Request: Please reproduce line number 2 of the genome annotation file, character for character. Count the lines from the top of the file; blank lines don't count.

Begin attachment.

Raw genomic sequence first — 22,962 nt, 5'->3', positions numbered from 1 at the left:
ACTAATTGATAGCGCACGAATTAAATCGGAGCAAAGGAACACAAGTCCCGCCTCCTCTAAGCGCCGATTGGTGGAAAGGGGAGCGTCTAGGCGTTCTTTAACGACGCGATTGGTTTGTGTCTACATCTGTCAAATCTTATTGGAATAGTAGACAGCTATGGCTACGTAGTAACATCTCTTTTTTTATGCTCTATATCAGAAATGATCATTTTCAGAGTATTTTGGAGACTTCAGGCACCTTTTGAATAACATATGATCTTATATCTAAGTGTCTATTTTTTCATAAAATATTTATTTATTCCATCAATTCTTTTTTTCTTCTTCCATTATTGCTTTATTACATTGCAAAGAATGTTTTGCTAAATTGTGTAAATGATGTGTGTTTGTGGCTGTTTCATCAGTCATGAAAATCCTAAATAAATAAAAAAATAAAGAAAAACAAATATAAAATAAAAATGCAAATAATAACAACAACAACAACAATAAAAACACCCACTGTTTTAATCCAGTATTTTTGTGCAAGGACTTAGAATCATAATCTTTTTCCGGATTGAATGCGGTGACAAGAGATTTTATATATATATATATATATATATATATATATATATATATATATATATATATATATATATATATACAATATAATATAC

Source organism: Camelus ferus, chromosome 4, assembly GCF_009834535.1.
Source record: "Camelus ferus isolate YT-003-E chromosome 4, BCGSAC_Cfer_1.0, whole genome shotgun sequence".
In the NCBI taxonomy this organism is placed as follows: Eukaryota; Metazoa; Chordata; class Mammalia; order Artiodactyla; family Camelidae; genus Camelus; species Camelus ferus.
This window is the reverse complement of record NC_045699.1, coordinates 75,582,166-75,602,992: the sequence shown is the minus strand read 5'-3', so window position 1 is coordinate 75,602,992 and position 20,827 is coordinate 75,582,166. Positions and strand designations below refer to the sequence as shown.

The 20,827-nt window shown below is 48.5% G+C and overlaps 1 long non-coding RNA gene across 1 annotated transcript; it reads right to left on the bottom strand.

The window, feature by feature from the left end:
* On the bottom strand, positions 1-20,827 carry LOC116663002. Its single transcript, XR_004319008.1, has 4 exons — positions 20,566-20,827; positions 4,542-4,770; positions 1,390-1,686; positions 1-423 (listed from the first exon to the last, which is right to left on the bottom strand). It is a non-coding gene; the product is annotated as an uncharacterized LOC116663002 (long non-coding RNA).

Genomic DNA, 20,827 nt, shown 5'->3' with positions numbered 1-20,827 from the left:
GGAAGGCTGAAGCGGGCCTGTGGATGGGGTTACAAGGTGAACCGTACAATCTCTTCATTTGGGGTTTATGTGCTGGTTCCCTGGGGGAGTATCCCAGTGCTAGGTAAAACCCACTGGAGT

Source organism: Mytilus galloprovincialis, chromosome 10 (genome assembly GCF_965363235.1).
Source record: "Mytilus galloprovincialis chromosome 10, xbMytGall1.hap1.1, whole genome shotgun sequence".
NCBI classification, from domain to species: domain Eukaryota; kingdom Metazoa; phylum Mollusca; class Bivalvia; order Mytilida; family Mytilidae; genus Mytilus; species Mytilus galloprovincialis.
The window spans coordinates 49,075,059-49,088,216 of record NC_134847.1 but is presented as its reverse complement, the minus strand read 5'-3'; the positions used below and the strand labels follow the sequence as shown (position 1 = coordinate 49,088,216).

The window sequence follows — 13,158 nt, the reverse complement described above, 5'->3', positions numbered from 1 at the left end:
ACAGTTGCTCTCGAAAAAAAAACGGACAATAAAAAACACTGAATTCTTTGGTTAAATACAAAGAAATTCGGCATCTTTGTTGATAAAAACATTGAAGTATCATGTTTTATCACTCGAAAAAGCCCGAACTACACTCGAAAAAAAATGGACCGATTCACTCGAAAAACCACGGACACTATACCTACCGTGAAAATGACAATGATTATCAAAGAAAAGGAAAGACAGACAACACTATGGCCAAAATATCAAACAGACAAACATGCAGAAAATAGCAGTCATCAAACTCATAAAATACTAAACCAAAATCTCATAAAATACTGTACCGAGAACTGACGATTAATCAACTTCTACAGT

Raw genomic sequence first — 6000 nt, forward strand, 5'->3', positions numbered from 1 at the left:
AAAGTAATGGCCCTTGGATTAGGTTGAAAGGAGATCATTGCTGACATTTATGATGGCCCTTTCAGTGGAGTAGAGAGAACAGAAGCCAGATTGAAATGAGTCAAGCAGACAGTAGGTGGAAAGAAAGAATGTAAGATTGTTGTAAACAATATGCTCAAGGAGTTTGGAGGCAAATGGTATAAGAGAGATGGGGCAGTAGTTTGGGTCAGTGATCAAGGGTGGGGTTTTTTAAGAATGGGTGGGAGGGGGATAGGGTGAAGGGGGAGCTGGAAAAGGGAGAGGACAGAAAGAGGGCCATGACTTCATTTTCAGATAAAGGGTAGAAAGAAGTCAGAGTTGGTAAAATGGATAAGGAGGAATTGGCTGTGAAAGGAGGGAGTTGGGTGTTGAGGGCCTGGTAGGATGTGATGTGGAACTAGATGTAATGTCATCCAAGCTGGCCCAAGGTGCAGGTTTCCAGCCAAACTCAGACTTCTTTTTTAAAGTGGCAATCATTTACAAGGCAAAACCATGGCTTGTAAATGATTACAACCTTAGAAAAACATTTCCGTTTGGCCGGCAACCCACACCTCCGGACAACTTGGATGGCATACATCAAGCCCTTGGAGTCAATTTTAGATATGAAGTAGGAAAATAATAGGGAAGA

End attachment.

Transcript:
ACTAATTGATAGCGCACGAATTAAATCGGAGCAAAGGAACACAAGTCCCGCCTCCTCTAAGCGCCGATTGGTGGAAAGGGGAGCGTCTAGGCGTTCTTTAACGACGCGATTGGTTTGTGTCTACATCTGTCAAATCTTATTGGAATAGTAGACAGCTATGGCTACGTAGTAACATCTCTTTTTTTATGCTCTATATCAGAAATGATCATTTTCAGAGTATTTTGGAGACTTCAGGCACCTTTTGAATAACATATGATCTTATATCTAAGTGTCTATTTTTTCATAAAATATTTATTTATTCCATCAATTCTTTTTTTCTTCTTCCATTATTGCTTTATTACATTGCAAAGAATGTTTTGCTAAATTGTGTAAATGATGTGTGTTTGTGGCTGTTTCATCAGTCATGAAAATCCTAAATAAATAAAAAAATAAAGAAAAACAAATATAAAATAAAAATGCAAATAATAACAACAACAACAACAATAAAAACACCCACTGTTTTAATCCAGTATTTTTGTGCAAGGACTTAGAATCATAATCTTTTTCCGGATTGAATGCGGTGACAAGAGATTTTATATATATATATATATATATATATATATATATATATATATATATATATATATATATATATATACAATATAATATAC